We just saw the first footage from Doctor Who's 50th anniversary here at Comic-Con. We expected hilarious banter between stars Matt Smith and David Tennant, and a haunting look at the forgotten Doctor John Hurt. But we got much, much more.
The trailer starts out on a haunting, dark note — Matt Smith is walking in the TARDIS, while in voiceover he says, "I've had many faces. Many lives. I don't admit to all of them. There's one life I've tried very hard to forget." And we glimpse the Doctor talking to Clara about his greatest secret.
And then — what looks like the Time War, between the Daleks and the Time Lords! Seriously. Daleks blowing up, flames everywhere, everything going to Hell. And in the middle of all the carnage, John Hurt as the non-Doctor, looking resolute. "Great men are forged in fire," he says. And then something about being the man who lit the flames.
And then, we get Tennant and Smith. Tennant, in his TARDIS, yells "Allons-y," while Matt Smith, in his, yells "Geronimo!"
Rose pops up and warns that "the moment is coming." And John Hurt's non-Doctor says that he is ready for what's going to happen.
And then: the Tenth and Eleventh Doctors comparing their sonic screwdrivers, as Tennant looks possibly a bit jealous of Smith's screwdriver. And then a shot of both of them wearing clever glasses, while Smith wears his fez and they look delighted with their cool gear. And then a glimpse of Rose, looking excited.
Oh, and the TARDIS being airlifted down to Trafalgar Square with the Doctor hanging down from it.
Image via SFX
Smith is in the TARDIS, when he says, "I remember this. I pretty much remember." And we see twinkly lights traveling across the Earth.
David Tennant and John Hurt are inside Matt Smith's TARDIS. "Oh, you've redecorated. I don't like it," Tennant says, channeling Patrick Troughton in "The Three Doctors."
A title appears: "This fall, the Doctor will face his darkest day: Himself."
And we see Zygons, plural. Busting out of a glass case. And then some more shots of Daleks blowing up and being torn apart and generally being Da-wrecked.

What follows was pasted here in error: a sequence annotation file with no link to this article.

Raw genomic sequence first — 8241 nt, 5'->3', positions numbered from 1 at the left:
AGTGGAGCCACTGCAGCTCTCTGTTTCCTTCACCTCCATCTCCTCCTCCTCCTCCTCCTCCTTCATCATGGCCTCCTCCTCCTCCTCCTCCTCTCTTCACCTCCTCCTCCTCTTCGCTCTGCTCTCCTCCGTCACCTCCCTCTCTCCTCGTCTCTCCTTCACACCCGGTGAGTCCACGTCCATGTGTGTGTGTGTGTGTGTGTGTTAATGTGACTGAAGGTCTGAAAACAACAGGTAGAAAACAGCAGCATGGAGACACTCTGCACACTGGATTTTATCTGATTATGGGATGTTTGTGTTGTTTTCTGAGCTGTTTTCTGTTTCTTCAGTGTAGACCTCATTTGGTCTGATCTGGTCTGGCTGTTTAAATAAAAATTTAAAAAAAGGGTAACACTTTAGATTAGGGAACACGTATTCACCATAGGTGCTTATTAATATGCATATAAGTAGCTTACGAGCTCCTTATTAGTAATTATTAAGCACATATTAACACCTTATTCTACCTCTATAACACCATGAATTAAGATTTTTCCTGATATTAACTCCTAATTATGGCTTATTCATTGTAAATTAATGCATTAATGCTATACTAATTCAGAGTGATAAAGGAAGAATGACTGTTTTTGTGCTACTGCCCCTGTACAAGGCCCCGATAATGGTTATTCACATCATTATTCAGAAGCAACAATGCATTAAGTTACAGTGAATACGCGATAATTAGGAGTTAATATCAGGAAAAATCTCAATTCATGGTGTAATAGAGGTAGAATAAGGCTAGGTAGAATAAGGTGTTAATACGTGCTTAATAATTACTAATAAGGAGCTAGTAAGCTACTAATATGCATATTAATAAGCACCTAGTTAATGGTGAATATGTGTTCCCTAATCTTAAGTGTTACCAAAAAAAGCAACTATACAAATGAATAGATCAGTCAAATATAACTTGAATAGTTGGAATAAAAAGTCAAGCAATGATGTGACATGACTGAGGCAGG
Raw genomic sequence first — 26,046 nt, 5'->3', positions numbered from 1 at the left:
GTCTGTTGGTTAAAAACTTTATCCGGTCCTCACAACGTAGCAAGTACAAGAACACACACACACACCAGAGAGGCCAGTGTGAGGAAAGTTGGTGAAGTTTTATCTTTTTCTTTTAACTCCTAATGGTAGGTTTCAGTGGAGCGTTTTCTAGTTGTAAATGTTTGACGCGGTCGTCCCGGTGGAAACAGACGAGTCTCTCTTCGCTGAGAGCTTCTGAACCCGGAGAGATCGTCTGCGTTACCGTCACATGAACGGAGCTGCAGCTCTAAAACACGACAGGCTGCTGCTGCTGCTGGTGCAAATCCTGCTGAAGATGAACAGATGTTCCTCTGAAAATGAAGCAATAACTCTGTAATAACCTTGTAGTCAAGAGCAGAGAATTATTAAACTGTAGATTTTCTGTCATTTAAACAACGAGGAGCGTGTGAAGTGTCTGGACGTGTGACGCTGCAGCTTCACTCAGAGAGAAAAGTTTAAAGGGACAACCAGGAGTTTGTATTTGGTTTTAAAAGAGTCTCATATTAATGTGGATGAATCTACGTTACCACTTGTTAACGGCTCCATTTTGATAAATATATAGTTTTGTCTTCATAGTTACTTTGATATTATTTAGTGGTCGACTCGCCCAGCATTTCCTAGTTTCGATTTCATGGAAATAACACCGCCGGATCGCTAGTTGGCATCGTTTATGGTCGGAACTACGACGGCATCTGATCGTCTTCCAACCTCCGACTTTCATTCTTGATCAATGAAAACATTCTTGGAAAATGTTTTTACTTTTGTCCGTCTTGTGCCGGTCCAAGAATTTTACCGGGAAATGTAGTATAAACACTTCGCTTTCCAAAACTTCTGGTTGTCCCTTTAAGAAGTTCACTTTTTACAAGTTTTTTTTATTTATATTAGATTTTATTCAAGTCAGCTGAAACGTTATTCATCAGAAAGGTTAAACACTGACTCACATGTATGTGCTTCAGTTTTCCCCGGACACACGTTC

Inside the TARDIS, Tennant tells Smith, "For once, I would like to know where I'm going." Smith responds: "No, you really wouldn't."
And then, someone says, "I'm looking for the Doctor." And the camera pans around to show Hurt, Tennant and Smith, with the two Doctors trying not to look at their unacknowledged predecessor. Tennant shrugs and says, "Well, you've certainly come to the right place."
The actual Doctor Who panel in Hall H was pretty exciting — although producer Steven Moffat insisted he hasn't cast the next Doctor yet.
The panel started with all the fans holding up their sonic screwdrivers en masse, for a glowy buzzing salute. And then a cool Eclectic Method music video featuring clips from the show's 50 years. And a "recap video" covering the show from 1963 to today, with a heavy emphasis on the past couple years.
And finally, a trailer for Doctor Who: An Adventure in Time and Space, the docudrama about the making of the show. For anyone who's a fan of the early years of the show, just seeing the sets and costumes reproduced, and a fictionalized glimpse of the making of the show, including the making of "An Unearthly Child," "Dalek Invasion of Earth," and "The Tenth Planet." And you see Verity Lambert struggling with Sydney Newman's expectations of her "piss and vinegar" personality, plus William Hartnell (David Bradley) trying to hold it together and vainly hoping that they can't make the show without him.